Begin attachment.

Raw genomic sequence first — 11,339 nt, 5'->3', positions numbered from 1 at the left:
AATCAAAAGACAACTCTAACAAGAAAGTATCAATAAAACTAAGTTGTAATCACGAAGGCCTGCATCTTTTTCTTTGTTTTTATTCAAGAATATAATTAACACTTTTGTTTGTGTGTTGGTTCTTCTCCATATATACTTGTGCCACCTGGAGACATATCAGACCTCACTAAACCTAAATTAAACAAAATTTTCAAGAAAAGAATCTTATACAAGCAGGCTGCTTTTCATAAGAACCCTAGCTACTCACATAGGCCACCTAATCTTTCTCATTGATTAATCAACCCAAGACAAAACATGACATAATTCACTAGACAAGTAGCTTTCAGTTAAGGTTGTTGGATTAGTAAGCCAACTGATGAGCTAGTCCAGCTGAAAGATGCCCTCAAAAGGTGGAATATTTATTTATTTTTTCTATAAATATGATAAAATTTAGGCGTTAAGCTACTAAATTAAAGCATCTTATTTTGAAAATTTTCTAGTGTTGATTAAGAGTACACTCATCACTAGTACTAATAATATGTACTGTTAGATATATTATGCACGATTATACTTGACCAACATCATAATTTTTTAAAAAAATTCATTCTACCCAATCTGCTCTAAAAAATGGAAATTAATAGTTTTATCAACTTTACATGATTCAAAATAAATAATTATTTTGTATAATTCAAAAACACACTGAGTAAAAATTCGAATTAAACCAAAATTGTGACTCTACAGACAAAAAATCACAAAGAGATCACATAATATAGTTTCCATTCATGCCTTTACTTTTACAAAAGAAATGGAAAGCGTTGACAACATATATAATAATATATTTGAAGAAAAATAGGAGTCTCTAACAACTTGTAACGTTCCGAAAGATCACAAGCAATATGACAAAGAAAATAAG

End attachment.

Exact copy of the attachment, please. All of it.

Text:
Raw genomic sequence first — 11,339 nt, 5'->3', positions numbered from 1 at the left:
AATCAAAAGACAACTCTAACAAGAAAGTATCAATAAAACTAAGTTGTAATCACGAAGGCCTGCATCTTTTTCTTTGTTTTTATTCAAGAATATAATTAACACTTTTGTTTGTGTGTTGGTTCTTCTCCATATATACTTGTGCCACCTGGAGACATATCAGACCTCACTAAACCTAAATTAAACAAAATTTTCAAGAAAAGAATCTTATACAAGCAGGCTGCTTTTCATAAGAACCCTAGCTACTCACATAGGCCACCTAATCTTTCTCATTGATTAATCAACCCAAGACAAAACATGACATAATTCACTAGACAAGTAGCTTTCAGTTAAGGTTGTTGGATTAGTAAGCCAACTGATGAGCTAGTCCAGCTGAAAGATGCCCTCAAAAGGTGGAATATTTATTTATTTTTTCTATAAATATGATAAAATTTAGGCGTTAAGCTACTAAATTAAAGCATCTTATTTTGAAAATTTTCTAGTGTTGATTAAGAGTACACTCATCACTAGTACTAATAATATGTACTGTTAGATATATTATGCACGATTATACTTGACCAACATCATAATTTTTTAAAAAAATTCATTCTACCCAATCTGCTCTAAAAAATGGAAATTAATAGTTTTATCAACTTTACATGATTCAAAATAAATAATTATTTTGTATAATTCAAAAACACACTGAGTAAAAATTCGAATTAAACCAAAATTGTGACTCTACAGACAAAAAATCACAAAGAGATCACATAATATAGTTTCCATTCATGCCTTTACTTTTACAAAAGAAATGGAAAGCGTTGACAACATATATAATAATATATTTGAAGAAAAATAGGAGTCTCTAACAACTTGTAACGTTCCGAAAGATCACAAGCAATATGACAAAGAAAATAAG